With just this single advanced segment, a simple calculation, and the out of the can reports from Google Analytics, I think we can deliver on the suggested stats based on a literal reading of the headings, though in a follow up post I’ll check to see if the more detailed spec on the metrics matches the way that Google ANalytics defines its metrics.

PS Unfortunately, the segmented report appears to have lost the number of absolute unique visitors (although I think the recommended report wanted the number of uniques, including bounces, to the site?) Anyway, let’s play: the number of visits gives the upper bound on the number of unique visitors, but can we also estimate the lower bound? One heuristic might be to look at the number of visits and uniques in the original report (176 uniques, 245 visits), see how many visits were lost in discounting the bounces (245-104 = 141), assume these were all unique and subtract these from the original number of uniques (176-141=35). I think this gives the lower bound on uniques as recorded by Google Analytics for non-bouncing visitors?

“Campaign” Tracking With Google Analytics

Of the very many things that it’s possible to provide webstats reports about, such as tracking visitors arriving from organisational wbsites, one of the most useful is being able to track how much traffic has been driven back to your website from a particular link – such as a link included in a particular tweet, or in a particular email announcement, and so on.

If a link to a JISCPress document appears on a third party webpage, and somebody clicks on that link and then lands on the corresponding JISCPress page, Google Analytics will capture where that incoming visitor cam from via the Referring Sites report. At the top level this is organised by domain:

Google Analytics - Referring sites

We can then tunnel down to the page level:

More referrers

This is all well and good, but sometime we also might want to know where the person who posted the referring link on their web page got hold of it. Did they capture it from a tweet, for example, or via an email list? When we releas a URI into the wild via some sort of marketing campaign, what sort of life does that URI have, and where will it end up sending traffic back from?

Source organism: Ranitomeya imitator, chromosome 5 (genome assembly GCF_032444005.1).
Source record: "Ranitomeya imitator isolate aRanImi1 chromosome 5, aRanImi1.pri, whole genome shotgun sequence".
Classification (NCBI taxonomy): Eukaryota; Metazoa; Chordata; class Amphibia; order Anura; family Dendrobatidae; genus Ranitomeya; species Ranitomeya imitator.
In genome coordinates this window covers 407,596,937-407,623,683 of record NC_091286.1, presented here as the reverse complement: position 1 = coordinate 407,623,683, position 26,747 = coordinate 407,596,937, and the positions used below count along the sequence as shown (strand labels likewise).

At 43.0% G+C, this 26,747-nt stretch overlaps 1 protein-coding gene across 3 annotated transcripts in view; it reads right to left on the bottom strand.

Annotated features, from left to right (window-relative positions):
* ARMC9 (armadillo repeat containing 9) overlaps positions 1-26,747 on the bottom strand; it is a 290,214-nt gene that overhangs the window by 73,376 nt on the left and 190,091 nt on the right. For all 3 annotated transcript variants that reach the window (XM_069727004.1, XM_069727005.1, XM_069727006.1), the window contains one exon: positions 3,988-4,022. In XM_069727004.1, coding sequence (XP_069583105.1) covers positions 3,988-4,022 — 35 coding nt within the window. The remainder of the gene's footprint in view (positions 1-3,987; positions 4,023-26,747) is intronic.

In the Googe Analytics FAQ answer How do I tag my links?, a method is described for adding additional tags to a referral URL (that is, a URL that you publish and/or distribute more widely that refers back to your website) that Google Analytics can use to segment traffic referred from that URL. Five tags are available (as described in Understanding campaign variables: The five dimensions of campaign tracking):

Source: Every referral to a web site has an origin, or source. Examples of sources are the Google search engine, the AOL search engine, the name of a newsletter, or the name of a referring web site.
Medium: The medium helps to qualify the source; together, the source and medium provide specific information about the origin of a referral. For example, in the case of a Google search engine source, the medium might be “cost-per-click”, indicating a sponsored link for which the advertiser paid, or “organic”, indicating a link in the unpaid search engine results. In the case of a newsletter source, examples of medium include “email” and “print”.
Term: The term or keyword is the word or phrase that a user types into a search engine.
Content: The content dimension describes the version of an advertisement on which a visitor clicked. It is used in content-targeted advertising and Content (A/B) Testing to determine which version of an advertisement is most effective at attracting profitable leads.
Campaign: The campaign dimension differentiates product promotions such as “Spring Ski Sale” or slogan campaigns such as “Get Fit For Summer”.

(For an alternative description, see Google Analytics Campaign Tracking Pt. 1: Link Tagging.)

The recommendation is that campaign source, campaign medium, and campaign name should always be used.

Elsewhere, (Library Analytics (Part 7), from which elements of this post have been taken), I considered how these codes might be used to track course referrals to Library resources from a VLE (something I need to revisit, now I’ve had a little more time to consider the possible role(s) of these tracking codes). But it also seems to me to be reasonable to raise a few questions about how we might use these tracking codes in the context of a document on JISCPress or WriteToReply in order to track referrals back to the site from social media campaigns highlighting a particular document or section of a document.

So, what are sensible mappings/interpretations for the campaign variables? Remember, these tracking variables are parameters that we might add to a link that we have posted somewherethat is intended to drive traffic back to the site. The tracking variables are there to allow us to see how different links are performing. Thinking about how we might use these five tracking dimensions, whether or not we use them in the “intended” Google Analytics way, may also provide us with some ideas about how to use links to drive traffic back to our site.